A few years ago, at this time, the mass media was alive with all sorts of photos, facts, data, and information pertaining to the centennial celebration of the great 1906 San Francisco Earthquake. Now, three years later, I have yet to see anything related to this year’s anniversary on April 18th. You ask, So what? What if it happens again? (And, it will!)
What will you do for your household, your friends, and your neighbors when an equivalent magnitude quake (7.0-7.8) strikes along our local Rodgers Creek Fault zone? (Take a look at the USGS Shake Map.) Most of the east side of Petaluma will experience violent and very violent shaking; and the west side will suffer very strong if not strong shaking.
It is difficult to state how much damage might result and exactly where it will occur. But, one thing for certain – most communications systems would fail to operate and electric power would most likely be cut off. Roadways would be damaged and it will be difficult for first responders to handle all the emergency situations that might happen.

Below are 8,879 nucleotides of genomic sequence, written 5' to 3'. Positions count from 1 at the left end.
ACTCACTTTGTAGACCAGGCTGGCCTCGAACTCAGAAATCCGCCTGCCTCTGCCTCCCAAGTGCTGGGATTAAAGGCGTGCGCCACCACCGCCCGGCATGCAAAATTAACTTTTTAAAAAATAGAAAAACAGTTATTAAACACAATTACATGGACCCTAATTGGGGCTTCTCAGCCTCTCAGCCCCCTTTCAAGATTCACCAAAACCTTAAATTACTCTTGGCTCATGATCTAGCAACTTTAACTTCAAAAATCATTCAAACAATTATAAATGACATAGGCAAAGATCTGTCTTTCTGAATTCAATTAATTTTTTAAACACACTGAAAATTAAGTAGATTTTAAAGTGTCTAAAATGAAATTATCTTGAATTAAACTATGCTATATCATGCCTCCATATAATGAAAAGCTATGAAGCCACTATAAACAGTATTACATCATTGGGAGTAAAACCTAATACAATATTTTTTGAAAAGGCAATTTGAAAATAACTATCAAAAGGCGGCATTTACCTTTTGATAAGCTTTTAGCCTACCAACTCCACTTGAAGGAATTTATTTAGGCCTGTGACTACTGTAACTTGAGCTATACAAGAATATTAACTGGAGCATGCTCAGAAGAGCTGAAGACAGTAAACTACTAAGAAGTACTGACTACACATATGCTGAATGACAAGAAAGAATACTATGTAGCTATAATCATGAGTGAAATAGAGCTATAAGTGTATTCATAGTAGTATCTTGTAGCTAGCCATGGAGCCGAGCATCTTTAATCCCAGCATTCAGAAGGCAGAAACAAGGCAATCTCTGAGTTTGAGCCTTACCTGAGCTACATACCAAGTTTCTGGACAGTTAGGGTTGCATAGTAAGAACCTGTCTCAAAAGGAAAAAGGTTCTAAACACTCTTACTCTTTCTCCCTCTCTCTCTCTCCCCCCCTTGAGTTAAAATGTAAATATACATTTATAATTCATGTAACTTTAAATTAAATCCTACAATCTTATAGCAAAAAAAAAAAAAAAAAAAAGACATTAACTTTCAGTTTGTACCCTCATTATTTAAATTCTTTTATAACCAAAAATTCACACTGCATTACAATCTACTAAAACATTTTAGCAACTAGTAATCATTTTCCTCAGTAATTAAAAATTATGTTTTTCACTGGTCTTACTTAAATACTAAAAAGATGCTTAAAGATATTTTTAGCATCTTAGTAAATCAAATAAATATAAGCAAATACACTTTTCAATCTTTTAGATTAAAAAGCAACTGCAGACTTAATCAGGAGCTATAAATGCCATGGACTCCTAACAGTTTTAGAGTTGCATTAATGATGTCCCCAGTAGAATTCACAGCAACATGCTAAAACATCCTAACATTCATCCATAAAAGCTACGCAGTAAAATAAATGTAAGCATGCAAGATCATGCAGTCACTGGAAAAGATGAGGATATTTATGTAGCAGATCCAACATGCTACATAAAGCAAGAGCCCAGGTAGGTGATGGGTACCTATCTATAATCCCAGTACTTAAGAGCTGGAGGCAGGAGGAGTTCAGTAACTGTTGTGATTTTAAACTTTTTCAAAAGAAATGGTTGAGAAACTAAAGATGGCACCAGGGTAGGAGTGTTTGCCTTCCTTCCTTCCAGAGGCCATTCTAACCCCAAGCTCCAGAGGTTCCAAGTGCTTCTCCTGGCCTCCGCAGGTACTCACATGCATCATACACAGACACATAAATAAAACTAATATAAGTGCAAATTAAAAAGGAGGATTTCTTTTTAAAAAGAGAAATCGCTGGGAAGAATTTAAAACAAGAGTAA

Bottom line – how will you and your neighbors cope? How will you keep in touch with the outside world as to what’s happening elsewhere? How will you communicate what’s happening in your neighborhood to the incident commander at our city’s EOC (Emergency Operations Center) and any requests for assistance? Think about it!
For starters – become better informed about earthquakes and follow the seven steps to earthquake safety that are described in the US Geological Survey (USGS) publication, “Putting down roots in Earthquake Country – Your Handbook for the San Francisco Bay Region.” An online version is available at http://pubs.usgs.gov/gip/2005/15/
Also check out additional information available on our local Neighborhood Emergency Response Team (NERT) webpage. Look under the “Get Prepared Links” tab at http://www.petalumanert.org
What a way to commemorate this historic event! You won’t blow out candles, but you will be better prepared and ready after reading the information on these sites.